If there were some simple, easy tricks wouldn’t you want to know how to embrace the holidays while dealing with your divorce?
Of course you would! After all, there is no escaping the festive spirit. It’s everywhere – in the shops, on the T.V., on the radio, at your work, in your neighborhood, at your kid’s school …
I know you might be plotting how you can skip the holidays, keep a low profile, push the fast forward button to January but do you really want to do that? Wouldn’t it be great if you could find a way to switch gears right now and start enjoying the season?
The good news is there are some pretty, simple cheats to changing this around and joining me for this Conversation is fellow divorce coach, Martha Bodyfelt. You might recognize Martha as a regular contributor to this blog – her posts are always popular and appreciated. Listen in below (email subscribers click here to listen) or keeping reading for a synopsis of this Conversation.
Why Do People Dread The Holidays?
While everyone has their own specific reasons from dreading the holidays, there are some common themes. Bodyfelt says the number one reason she hears from her clients is that the holidays always meant family, happiness and warmth. Throw divorce into the picture and none of that seems true anymore. The kids might not be home, your spouse may be around but the relationship is anything but warm, and this year, you may not be going to your in-laws as you’ve done for the last ten years. Going to family events might mean having to respond to questions from well-meaning relatives about where is your spouse and how things are going.
“It’s difficult for folks because they don’t have that warmth they remember and it’s replaced with. ‘I’m going into this cold, empty house. It’s just going to be me and my crappy T.V. dinner,'” said Bodyfelt.
The second reason that Bodyfelt hears is that people feel that how they are planning to celebrate the holidays is wrong, that they were doing it incorrectly. They don’t feel like cooking. They don’t feel like decorating and that all makes you feel out of sync with the season. It’s not just women who feel this; men feel it too.
“We have a choice to celebrate the holidays however we choose,” said Bodyfelt. “But people feel this pressure to have this picture perfect Pinterest holiday.”
People are too hard on themselves.
The third common reason Bodyfelt has found for dreading the holidays is that people automatically anticipate that the holidays will be bad because divorce is happening. It often doesn’t occur to people to think in terms of the holidays being ‘different’ as opposed to bad. Bodyfelt says once you change your perspective to different, it opens the possibility that different can also mean enjoyable.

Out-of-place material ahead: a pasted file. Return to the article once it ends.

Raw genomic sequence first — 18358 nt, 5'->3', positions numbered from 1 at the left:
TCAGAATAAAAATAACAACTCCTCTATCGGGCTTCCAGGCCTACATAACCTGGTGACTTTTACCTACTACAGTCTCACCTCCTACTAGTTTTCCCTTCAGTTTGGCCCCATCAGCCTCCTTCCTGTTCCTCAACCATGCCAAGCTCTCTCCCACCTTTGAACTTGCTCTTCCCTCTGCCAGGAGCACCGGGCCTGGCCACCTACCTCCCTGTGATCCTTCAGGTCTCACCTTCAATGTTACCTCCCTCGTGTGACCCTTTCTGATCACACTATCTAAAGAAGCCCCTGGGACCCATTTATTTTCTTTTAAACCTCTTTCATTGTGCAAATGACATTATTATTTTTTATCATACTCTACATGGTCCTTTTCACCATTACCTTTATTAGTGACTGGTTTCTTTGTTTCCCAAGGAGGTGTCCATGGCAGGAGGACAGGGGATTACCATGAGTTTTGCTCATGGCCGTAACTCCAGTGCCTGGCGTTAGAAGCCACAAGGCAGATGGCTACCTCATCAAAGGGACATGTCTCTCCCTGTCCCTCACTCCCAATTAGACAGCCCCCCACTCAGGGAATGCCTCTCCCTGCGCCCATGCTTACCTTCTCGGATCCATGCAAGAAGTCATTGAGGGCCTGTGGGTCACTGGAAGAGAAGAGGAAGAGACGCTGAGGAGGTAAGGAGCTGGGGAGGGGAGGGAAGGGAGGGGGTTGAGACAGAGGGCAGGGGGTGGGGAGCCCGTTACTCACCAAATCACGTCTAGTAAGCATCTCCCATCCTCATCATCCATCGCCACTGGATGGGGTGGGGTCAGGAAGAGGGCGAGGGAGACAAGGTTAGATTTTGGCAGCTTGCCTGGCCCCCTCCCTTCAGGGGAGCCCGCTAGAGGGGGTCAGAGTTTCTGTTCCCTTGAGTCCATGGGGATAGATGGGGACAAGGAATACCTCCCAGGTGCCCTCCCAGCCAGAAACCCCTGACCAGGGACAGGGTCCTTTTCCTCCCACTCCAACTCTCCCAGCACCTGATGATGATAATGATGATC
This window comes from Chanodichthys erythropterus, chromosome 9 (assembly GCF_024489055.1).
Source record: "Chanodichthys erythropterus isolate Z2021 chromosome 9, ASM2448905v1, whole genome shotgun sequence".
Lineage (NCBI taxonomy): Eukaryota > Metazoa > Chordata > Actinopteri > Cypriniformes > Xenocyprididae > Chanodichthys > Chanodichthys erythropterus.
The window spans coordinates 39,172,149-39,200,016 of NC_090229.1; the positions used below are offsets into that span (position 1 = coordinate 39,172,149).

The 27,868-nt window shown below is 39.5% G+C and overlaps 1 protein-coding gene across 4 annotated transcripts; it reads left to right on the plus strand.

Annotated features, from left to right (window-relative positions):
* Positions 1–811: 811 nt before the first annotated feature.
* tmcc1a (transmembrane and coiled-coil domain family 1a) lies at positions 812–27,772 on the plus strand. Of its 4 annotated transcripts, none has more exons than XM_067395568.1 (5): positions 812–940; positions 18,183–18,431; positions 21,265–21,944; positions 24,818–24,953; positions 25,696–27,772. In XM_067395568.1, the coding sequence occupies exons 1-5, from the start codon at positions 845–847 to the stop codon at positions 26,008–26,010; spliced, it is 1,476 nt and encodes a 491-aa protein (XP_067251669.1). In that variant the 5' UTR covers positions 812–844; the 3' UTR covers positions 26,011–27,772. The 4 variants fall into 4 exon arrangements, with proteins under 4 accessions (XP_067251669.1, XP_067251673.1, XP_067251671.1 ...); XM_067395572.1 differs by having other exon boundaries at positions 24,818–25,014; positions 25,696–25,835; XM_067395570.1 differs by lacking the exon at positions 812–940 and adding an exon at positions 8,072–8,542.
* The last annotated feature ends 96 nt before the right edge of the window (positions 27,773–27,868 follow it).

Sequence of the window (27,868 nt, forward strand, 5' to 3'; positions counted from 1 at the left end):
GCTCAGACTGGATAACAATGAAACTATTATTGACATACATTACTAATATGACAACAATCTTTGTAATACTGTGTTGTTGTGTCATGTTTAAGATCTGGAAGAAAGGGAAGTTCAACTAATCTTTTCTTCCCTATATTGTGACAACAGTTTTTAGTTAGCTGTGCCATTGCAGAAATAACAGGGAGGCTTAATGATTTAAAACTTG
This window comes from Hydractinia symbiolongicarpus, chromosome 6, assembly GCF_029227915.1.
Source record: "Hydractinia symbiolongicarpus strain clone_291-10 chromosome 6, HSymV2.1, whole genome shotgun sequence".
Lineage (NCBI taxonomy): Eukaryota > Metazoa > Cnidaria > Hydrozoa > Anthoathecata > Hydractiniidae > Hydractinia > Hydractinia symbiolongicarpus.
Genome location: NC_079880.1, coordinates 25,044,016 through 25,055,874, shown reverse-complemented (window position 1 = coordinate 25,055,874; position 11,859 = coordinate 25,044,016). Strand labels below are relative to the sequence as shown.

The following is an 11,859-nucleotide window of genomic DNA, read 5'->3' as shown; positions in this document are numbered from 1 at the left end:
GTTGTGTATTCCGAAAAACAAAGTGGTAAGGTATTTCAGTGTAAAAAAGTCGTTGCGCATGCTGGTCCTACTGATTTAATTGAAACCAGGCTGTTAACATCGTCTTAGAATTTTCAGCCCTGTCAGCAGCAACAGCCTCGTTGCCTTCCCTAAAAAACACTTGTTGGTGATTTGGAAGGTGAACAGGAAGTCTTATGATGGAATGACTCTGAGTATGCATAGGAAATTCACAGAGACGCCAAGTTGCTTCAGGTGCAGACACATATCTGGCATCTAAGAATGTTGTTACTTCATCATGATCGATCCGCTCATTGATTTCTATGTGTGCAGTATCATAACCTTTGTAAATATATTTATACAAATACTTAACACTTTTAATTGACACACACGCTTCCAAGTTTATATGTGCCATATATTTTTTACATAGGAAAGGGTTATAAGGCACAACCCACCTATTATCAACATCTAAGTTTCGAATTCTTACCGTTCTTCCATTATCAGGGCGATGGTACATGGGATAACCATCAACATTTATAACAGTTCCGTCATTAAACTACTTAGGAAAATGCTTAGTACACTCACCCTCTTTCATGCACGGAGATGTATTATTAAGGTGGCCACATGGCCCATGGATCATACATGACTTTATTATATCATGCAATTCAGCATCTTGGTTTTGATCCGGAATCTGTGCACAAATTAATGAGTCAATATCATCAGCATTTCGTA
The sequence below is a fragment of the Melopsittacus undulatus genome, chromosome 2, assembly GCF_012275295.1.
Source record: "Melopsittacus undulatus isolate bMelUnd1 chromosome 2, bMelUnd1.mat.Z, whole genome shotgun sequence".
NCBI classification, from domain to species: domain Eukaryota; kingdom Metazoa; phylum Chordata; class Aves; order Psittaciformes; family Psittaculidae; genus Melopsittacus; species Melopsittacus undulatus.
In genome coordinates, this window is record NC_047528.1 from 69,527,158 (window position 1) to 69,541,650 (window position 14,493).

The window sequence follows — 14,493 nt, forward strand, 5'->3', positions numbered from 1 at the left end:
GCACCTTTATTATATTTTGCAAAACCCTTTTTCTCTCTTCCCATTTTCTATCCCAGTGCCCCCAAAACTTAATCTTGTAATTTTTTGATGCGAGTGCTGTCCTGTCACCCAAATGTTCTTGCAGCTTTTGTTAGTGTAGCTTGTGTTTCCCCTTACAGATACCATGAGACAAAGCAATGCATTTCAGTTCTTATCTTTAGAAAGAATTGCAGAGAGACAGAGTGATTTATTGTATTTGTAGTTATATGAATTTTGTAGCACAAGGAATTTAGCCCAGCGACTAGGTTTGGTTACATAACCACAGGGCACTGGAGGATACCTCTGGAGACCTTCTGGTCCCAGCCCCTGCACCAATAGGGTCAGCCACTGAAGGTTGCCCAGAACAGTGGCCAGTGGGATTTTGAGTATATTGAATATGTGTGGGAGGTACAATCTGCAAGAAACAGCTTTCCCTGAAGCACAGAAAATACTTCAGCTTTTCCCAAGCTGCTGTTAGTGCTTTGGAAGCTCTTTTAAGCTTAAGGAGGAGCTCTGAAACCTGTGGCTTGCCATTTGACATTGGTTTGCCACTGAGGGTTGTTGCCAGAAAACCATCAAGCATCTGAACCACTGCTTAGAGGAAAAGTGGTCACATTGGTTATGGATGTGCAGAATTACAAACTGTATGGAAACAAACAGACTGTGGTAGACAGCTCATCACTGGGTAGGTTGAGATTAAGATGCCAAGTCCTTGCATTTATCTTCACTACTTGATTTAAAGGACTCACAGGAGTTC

You Are Still A Family
Divorce often makes people feel that they are no longer a family and this applies if the children are very young, it applies if the kids are in high school, in college and even if they are adult kids living away from home. As divorce coaches, we are always stressing that divorce doesn’t mean you’re not a family anymore.
“You have a family but the family is just going to be different,” said Bodyfelt. “It doesn’t mean it’s going to be worse. It doesn’t mean that you are unworthy of celebrating the holidays. It just means things are different and that’s OK.”
The Ghost of Holidays Past
There’s also an odd tendency to idealize the past. When you can no longer celebrate the holidays in the way you’ve been doing for the past however many years, you remember all the good things, all the fun activities, all the laughter. And that’s great but people all too often forget the reality.
“You’re feeling lonely because you’re comparing this false idea of a perfect holiday that may have happened ten years ago, that if you looked back at it, you may have forgotten all the bad stuff,” said Bodyfelt.
That’s bad stuff like overspending and running up too much credit card debt that took forever to pay off. That’s bad stuff like your spouse drinking too much and you guys getting into a fight.
“We like to sweep the bad things under the rug and remember the perfect holiday,” said Bodyfelt. “It was never perfect in the past and we’re romanticizing the past.”
Families Can Be Intrusive
Let’s be honest. As much as you may love spending time with your family, there are always some irritants. It might be your mom reminding you that she never liked your choice of spouse and she tried to warn you. It might be your uncle or aunt wanting to know how the divorce is going and how you’d better be prepared for a fight because in their day … It might be your cousin wanting to give you the 101 on Internet dating.
This is where Bodyfelt says, “Boundaries are beautiful.”
“There are ways you can set boundaries so you can still spend time with the people you love and want to be around without exposing yourself and your emotions, if you don’t feel like doing that.”